Nosocomial Respiratory Infection
Bacteria may enter into lower respiratory tract by
Aspiration by respiratory tract instrumentation, mechanically assisted ventilation or GI Tract Instrumentation or person’s just undergone surgery and presence of mucin in respiratory secretions. Certain substances like fibronectin inhibit the adherence, but due to malnutrition severe illness or postoperative state can enhance the adherences. Stomach is also a very important reservoir of organisms causing nosocomial pneumonia.
Nosocomial pneumonia is caused mainly by gram negative bacilli. Colonization by gram negative bacilli begins with the adherence of microorganisms to the host epithelial surface (by pilli, cilia, capsule, mucinace, elastase enzyme, surface protein and polysaccharides).
Most important cause of nosocomial pneumonia. Vancomycin is the only drug which can treat MRSA infection but again it will lead to the VRE (vancomycin resistant enterococci). Nosocomial pneumonia is poly microbial. Mortality due to nosocomial pneumonia is 20-50%. In 30% of the pediatric deaths, the number of deaths due to nosocomial pneumonia is 60%. Outbreaks of nosocomial pneumonia occur when contamination of nebulizer (humidification device) occurs.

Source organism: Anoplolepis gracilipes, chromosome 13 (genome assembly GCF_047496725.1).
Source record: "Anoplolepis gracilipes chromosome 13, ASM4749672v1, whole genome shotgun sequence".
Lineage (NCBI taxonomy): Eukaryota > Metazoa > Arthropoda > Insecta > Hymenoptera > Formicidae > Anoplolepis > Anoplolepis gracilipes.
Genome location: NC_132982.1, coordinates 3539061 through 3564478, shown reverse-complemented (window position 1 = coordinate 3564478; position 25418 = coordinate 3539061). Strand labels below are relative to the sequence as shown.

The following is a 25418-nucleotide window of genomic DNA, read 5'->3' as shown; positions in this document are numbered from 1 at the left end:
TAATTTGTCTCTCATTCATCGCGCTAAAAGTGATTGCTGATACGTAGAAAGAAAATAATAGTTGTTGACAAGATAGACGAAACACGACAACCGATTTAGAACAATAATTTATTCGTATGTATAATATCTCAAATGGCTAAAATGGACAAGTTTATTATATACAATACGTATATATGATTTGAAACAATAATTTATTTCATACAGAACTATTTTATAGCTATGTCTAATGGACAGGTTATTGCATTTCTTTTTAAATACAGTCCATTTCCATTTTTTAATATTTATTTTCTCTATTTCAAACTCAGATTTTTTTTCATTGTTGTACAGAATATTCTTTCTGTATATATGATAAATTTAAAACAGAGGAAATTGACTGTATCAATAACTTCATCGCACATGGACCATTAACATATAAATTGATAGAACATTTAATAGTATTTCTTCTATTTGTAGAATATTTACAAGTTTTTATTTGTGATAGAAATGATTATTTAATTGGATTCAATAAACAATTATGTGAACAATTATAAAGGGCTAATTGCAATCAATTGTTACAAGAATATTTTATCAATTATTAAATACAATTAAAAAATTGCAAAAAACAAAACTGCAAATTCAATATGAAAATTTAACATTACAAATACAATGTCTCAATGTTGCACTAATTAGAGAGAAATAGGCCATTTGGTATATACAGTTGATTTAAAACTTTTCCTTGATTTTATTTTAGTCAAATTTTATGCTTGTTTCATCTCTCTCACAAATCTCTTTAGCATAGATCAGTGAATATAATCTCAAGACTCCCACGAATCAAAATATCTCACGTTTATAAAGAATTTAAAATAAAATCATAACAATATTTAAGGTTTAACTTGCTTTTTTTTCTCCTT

Administration of antacids and H2 blockers for prevention of nosocomial pneumonia due to gastric colonization. Specific antimicrobial agents are used to prevent nosocomial pneumonia. Local antimicrobial applied as a paste to oropharynx four times in a day can also reduce the bacterial colonization by acidification of food.
Prevention and Control
Staphlococcus aureus, Streptococcus pyogenes, Klebsiella, Pseudomonas.
Factors that Causes Nosocomial Wound Infection
Preoperative hospitalization, duration of operation, magnitude of tissue handling, Location of incision/wound, foreign body, surgical implant, remote infection.
Prevention and Control
Aseptic principle of surgery should be followed consistently. Preoperative antimicrobial prophylaxis must be done 1-2 hours before to attain therapeutic levels. Antimicrobial administration should be carried out even after completion of surgery.
Salmonella, Campylobacter, Giardia, Entamoeba are zoonotic, so hospital personnel should follow good hygiene. The use of prophylactic antimicrobials should not be done because they reduce colonization resistance. Epidemic enteric infection in hospitals is enhanced due to high population density of the patient.
Prevention and Control
Intense cleaning and disinfections should be performed on regular basis. Hospital wards should be constructed with non porous substances. Hospital personnel and patients should be educated.
General Prevention and Control Strategy
The ideal approach to prevent nosocomial infection is to preserve and enhance host defense. Single most important practice that decreases the incidence of nosocomial infections is proper hands washing. Also the judicious and discriminate use of medicaments prevent emergence of drug resistant pathogens. Use of properly sterilized surgical instruments may greatly reduce the incidence of nosocomial infections.